Art has had a very long life in India. It is still in its momentum. From the cave paintings of the pre-historic times to the contemporary creations of today, it has come a long way and matured gracefully.
Who would deny the mesmerism present in the paintings of the Ajanta Caves, in the artwork of Raja Ravi Verma, or even in a modern-day Hussain? This game of colours is an incredible craft, which is difficult to fathom. Maybe that’s why we call it ‘gandharva vidya ’ – a knowledge which can never be forcefully imparted.
Now, India of the 1st century BC had seen the evolution of the ‘Sadanga ’ or the Six Limbs of painting, which are considered as the prime principles of the art even today. So strong were these principles, that they have found a place even in Vatsyayana’s Kamasutra.
“Roopabhedah: pramanani: bhava: lavanya-yojanam: |
Sadrishyam: varnakabhangam: iti chitram shadangam: ||”
The Sadanga (Six Limbs) are:
Roopbheda – The knowledge of looks and appearances.
‘Roopa’ means the outer form or appearance of the subject. The perception is visual as well as mental. ‘Bheda,’ on the other hand, means difference. In other words, to create a painting, an artist needs to have a sound knowledge about the different forms that exist. He has to know how a form of life differs from a form of death. Both have their own characteristic features and sublimity.
‘Roopabheda’ enables an artist to perceive and depict things as they appear. Of course, this knowledge cannot depend solely on the power of sight. Experience is as much important as the former.
Pramana – Accuracy and precision of measurement and structure.
This principle is governed by certain laws, which give us the capability of proving the correctness of our perception and delineation. ‘Pramamani’ teaches us the exact measure, proportion and distance of the subjects. It provides an insight into the structural anatomy of objects, too.
For instance, if someone asks you ‘how blue’ is the sky, a measurement as such can be futile. We can never possibly depict in on a mere piece of paper of a few inches. Oceans cannot be depicted in a few wavy strokes of the brush. A sense of proportion has to be imbibed oneself to measure the ‘blueness’ of the sky and the depth of the water in an ocean.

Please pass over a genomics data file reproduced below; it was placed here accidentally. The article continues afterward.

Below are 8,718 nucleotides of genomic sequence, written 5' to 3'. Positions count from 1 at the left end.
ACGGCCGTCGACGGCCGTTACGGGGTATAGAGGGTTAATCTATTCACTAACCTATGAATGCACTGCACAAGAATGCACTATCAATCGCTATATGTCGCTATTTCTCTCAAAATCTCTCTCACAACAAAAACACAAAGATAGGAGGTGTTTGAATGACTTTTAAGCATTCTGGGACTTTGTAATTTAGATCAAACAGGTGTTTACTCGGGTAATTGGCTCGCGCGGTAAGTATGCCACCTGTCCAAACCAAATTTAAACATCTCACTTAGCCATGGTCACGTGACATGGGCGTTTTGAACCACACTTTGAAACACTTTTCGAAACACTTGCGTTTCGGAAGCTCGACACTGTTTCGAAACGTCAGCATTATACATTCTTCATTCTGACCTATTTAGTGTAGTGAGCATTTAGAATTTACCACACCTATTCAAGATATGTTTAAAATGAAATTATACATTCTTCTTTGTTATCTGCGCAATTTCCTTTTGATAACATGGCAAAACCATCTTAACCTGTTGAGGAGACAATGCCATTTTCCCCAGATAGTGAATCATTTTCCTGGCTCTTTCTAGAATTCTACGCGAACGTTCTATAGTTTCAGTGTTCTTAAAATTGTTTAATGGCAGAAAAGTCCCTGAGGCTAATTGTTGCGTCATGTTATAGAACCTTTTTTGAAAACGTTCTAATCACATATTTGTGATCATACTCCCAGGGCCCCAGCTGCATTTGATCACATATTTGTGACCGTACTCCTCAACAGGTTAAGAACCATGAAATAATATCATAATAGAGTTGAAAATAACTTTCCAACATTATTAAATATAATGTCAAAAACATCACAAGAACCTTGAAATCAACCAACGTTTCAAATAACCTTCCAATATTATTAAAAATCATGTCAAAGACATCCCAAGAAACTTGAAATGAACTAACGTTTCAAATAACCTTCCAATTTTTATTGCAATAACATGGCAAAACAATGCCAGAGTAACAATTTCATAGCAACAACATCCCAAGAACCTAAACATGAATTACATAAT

Bhava – The feelings on forms.
‘Bhava ’ means an emotion, a feeling, an intention, or an idea. This aspect of art is depicted in the form of feelings expressed by the subject. Take up any Indian art, and you will notice how no painting is complete without a bhava .
In fact, in an entirely lifeless depiction, it is only this aspect which can bring about a sense of life and passion. You can imagine an artwork as a vessel full of water. It shall remain still and without ripples as long as it doesn’t get a push from an external factor like a gush of breeze. A bhava is like a breeze of air ; it gives the painting the much-needed motion.
Lavanya Yojana – Blending grace in an artistic representation.
Your painting should be gracefully high in its artistic quality. The pramanani is for stringent proportions, and bhava is for expressing movement. But, lavanya yojanam is for controlling the over-expression of both. The motive is to bring about a sense of beauty in a dignified and organised manner.
Abanindranath Tagore, the famous artist from West Bengal, has described lavanya yojanam as a ‘loving mother,’ who is also careful about the rules of raising up her child. We can also imagine the aspect as a round pearl without its luster. It won’t attract buyers, anyway.
Sadrisya – Resemblance.
This is perhaps the most challenging task of creating a painting. Sadrisyam suggests the degree to which a depiction is similar to an artist’s vision or the subject itself. In a way, it is also a way of depicting similitude.
Why do poets often compare a woman’s locks of hair with a snake? Why is a beautiful girl called ‘moon-faced’? Why are her lips like rose petals and eyes like those of a deer? Well, THIS is similitude in a literal sense. Of course, artists cannot draw snakes instead of a lady’s tresses or a moon instead of her face. The delineation must come from their artistic way of painting.
Varnakabhanga – An artistic way of making use of the brush and colours.
The term translated means the way a subject is being drawn and coloured. So, obviously, there shall be the use of brush and pigments. What this principle focuses on, is the way the strokes are being applied to a canvas, and the knowledge of the artist about the different colours.
Here is a very interesting piece from mythology, where the great Lord Shiva speaks about the knowledge of varnas to his wife, Parvati. He says, “Everything is futile – the repeating of mantras and the telling of beads, austerities and devotion, unless one has gained the knowledge of Varnas —the true significance of the letterings and the luster and virtue of figures.”
Indeed, you will tremble, or only end up applying meaningless strokes on your canvas until you have learnt how to use the brush right. While all the above five principles can be mastered simply via perception, you can never learn varnakabhangam without some real, hands-on practice.
The Sadanga is an inevitable part of every great Indian masterpiece. From the ancient paintings of Ajanta to those created by Raja Ravi Verma, and Hussain of today, you will observe that every notable artist has silently put to use all the six principles. And, it is only when you have known inside out, these prime principles, can you become an artist in every true sense.